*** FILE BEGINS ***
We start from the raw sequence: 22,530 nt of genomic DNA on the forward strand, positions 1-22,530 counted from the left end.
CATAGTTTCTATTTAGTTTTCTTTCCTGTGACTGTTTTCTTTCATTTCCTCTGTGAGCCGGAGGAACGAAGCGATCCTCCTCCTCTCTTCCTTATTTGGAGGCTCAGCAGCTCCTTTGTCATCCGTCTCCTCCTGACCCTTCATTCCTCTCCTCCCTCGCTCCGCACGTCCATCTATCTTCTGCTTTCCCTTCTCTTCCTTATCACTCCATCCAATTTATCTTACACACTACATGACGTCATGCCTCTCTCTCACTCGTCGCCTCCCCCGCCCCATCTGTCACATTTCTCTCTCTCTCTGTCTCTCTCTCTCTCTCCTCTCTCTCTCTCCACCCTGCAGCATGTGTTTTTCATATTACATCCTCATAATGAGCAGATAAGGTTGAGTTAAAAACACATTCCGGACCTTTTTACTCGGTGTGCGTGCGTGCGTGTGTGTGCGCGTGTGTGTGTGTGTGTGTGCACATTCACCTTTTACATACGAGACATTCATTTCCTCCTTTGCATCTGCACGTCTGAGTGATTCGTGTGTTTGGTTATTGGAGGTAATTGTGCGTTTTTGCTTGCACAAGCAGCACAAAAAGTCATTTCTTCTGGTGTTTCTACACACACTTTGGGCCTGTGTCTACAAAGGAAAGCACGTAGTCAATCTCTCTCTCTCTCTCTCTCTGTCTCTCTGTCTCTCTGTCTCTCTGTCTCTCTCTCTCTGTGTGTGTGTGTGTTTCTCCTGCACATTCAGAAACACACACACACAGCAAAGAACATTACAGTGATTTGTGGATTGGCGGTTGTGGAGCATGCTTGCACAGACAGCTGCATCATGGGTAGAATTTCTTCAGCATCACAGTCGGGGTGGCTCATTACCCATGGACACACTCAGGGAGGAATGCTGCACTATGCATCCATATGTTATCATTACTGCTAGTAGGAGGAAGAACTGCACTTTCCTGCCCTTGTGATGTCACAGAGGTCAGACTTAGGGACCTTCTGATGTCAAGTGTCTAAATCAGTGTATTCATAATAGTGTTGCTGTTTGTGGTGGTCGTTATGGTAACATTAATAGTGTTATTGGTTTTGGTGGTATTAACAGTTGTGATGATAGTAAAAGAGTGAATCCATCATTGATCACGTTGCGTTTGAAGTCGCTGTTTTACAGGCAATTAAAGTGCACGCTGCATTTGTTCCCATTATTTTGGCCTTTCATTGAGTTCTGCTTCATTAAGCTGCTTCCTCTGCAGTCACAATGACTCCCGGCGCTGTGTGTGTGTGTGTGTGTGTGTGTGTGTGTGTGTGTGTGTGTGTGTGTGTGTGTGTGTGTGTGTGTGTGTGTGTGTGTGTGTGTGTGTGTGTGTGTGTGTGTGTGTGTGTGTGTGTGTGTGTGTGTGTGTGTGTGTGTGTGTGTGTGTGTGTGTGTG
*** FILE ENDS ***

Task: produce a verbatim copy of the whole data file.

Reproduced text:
We start from the raw sequence: 22,530 nt of genomic DNA on the forward strand, positions 1-22,530 counted from the left end.
CATAGTTTCTATTTAGTTTTCTTTCCTGTGACTGTTTTCTTTCATTTCCTCTGTGAGCCGGAGGAACGAAGCGATCCTCCTCCTCTCTTCCTTATTTGGAGGCTCAGCAGCTCCTTTGTCATCCGTCTCCTCCTGACCCTTCATTCCTCTCCTCCCTCGCTCCGCACGTCCATCTATCTTCTGCTTTCCCTTCTCTTCCTTATCACTCCATCCAATTTATCTTACACACTACATGACGTCATGCCTCTCTCTCACTCGTCGCCTCCCCCGCCCCATCTGTCACATTTCTCTCTCTCTCTGTCTCTCTCTCTCTCTCCTCTCTCTCTCTCCACCCTGCAGCATGTGTTTTTCATATTACATCCTCATAATGAGCAGATAAGGTTGAGTTAAAAACACATTCCGGACCTTTTTACTCGGTGTGCGTGCGTGCGTGTGTGTGCGCGTGTGTGTGTGTGTGTGTGCACATTCACCTTTTACATACGAGACATTCATTTCCTCCTTTGCATCTGCACGTCTGAGTGATTCGTGTGTTTGGTTATTGGAGGTAATTGTGCGTTTTTGCTTGCACAAGCAGCACAAAAAGTCATTTCTTCTGGTGTTTCTACACACACTTTGGGCCTGTGTCTACAAAGGAAAGCACGTAGTCAATCTCTCTCTCTCTCTCTCTCTGTCTCTCTGTCTCTCTGTCTCTCTGTCTCTCTCTCTCTGTGTGTGTGTGTGTTTCTCCTGCACATTCAGAAACACACACACACAGCAAAGAACATTACAGTGATTTGTGGATTGGCGGTTGTGGAGCATGCTTGCACAGACAGCTGCATCATGGGTAGAATTTCTTCAGCATCACAGTCGGGGTGGCTCATTACCCATGGACACACTCAGGGAGGAATGCTGCACTATGCATCCATATGTTATCATTACTGCTAGTAGGAGGAAGAACTGCACTTTCCTGCCCTTGTGATGTCACAGAGGTCAGACTTAGGGACCTTCTGATGTCAAGTGTCTAAATCAGTGTATTCATAATAGTGTTGCTGTTTGTGGTGGTCGTTATGGTAACATTAATAGTGTTATTGGTTTTGGTGGTATTAACAGTTGTGATGATAGTAAAAGAGTGAATCCATCATTGATCACGTTGCGTTTGAAGTCGCTGTTTTACAGGCAATTAAAGTGCACGCTGCATTTGTTCCCATTATTTTGGCCTTTCATTGAGTTCTGCTTCATTAAGCTGCTTCCTCTGCAGTCACAATGACTCCCGGCGCTGTGTGTGTGTGTGTGTGTGTGTGTGTGTGTGTGTGTGTGTGTGTGTGTGTGTGTGTGTGTGTGTGTGTGTGTGTGTGTGTGTGTGTGTGTGTGTGTGTGTGTGTGTGTGTGTGTGTGTGTGTGTGTGTGTGTGTGTGTGTGTGTGTGTGTGTGTGTG